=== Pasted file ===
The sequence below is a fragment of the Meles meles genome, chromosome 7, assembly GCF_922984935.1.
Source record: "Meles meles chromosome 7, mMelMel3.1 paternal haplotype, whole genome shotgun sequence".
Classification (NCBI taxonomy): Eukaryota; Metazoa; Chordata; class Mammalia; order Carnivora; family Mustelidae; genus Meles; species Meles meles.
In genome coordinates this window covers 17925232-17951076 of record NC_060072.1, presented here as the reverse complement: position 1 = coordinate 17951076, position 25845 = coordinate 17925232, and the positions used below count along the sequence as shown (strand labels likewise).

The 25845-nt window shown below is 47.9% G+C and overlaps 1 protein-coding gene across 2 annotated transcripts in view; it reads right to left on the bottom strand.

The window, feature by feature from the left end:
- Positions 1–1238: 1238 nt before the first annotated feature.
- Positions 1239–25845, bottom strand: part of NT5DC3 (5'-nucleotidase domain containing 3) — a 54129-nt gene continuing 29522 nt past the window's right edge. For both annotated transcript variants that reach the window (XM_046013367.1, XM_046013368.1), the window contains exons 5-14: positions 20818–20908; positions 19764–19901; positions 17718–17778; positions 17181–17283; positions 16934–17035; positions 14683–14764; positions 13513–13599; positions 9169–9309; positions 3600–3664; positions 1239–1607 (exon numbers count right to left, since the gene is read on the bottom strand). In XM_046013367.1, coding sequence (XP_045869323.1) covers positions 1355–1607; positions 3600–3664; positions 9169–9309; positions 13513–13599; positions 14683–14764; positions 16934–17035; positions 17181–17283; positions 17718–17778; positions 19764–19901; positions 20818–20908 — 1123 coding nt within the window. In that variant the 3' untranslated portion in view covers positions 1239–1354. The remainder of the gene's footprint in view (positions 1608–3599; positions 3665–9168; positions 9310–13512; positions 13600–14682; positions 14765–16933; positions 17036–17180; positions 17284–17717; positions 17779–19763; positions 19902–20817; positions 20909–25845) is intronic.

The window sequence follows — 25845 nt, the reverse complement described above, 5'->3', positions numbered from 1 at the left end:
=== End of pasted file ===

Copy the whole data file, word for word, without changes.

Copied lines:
The sequence below is a fragment of the Meles meles genome, chromosome 7, assembly GCF_922984935.1.
Source record: "Meles meles chromosome 7, mMelMel3.1 paternal haplotype, whole genome shotgun sequence".
Classification (NCBI taxonomy): Eukaryota; Metazoa; Chordata; class Mammalia; order Carnivora; family Mustelidae; genus Meles; species Meles meles.
In genome coordinates this window covers 17925232-17951076 of record NC_060072.1, presented here as the reverse complement: position 1 = coordinate 17951076, position 25845 = coordinate 17925232, and the positions used below count along the sequence as shown (strand labels likewise).

The 25845-nt window shown below is 47.9% G+C and overlaps 1 protein-coding gene across 2 annotated transcripts in view; it reads right to left on the bottom strand.

The window, feature by feature from the left end:
- Positions 1–1238: 1238 nt before the first annotated feature.
- Positions 1239–25845, bottom strand: part of NT5DC3 (5'-nucleotidase domain containing 3) — a 54129-nt gene continuing 29522 nt past the window's right edge. For both annotated transcript variants that reach the window (XM_046013367.1, XM_046013368.1), the window contains exons 5-14: positions 20818–20908; positions 19764–19901; positions 17718–17778; positions 17181–17283; positions 16934–17035; positions 14683–14764; positions 13513–13599; positions 9169–9309; positions 3600–3664; positions 1239–1607 (exon numbers count right to left, since the gene is read on the bottom strand). In XM_046013367.1, coding sequence (XP_045869323.1) covers positions 1355–1607; positions 3600–3664; positions 9169–9309; positions 13513–13599; positions 14683–14764; positions 16934–17035; positions 17181–17283; positions 17718–17778; positions 19764–19901; positions 20818–20908 — 1123 coding nt within the window. In that variant the 3' untranslated portion in view covers positions 1239–1354. The remainder of the gene's footprint in view (positions 1608–3599; positions 3665–9168; positions 9310–13512; positions 13600–14682; positions 14765–16933; positions 17036–17180; positions 17284–17717; positions 17779–19763; positions 19902–20817; positions 20909–25845) is intronic.

The window sequence follows — 25845 nt, the reverse complement described above, 5'->3', positions numbered from 1 at the left end: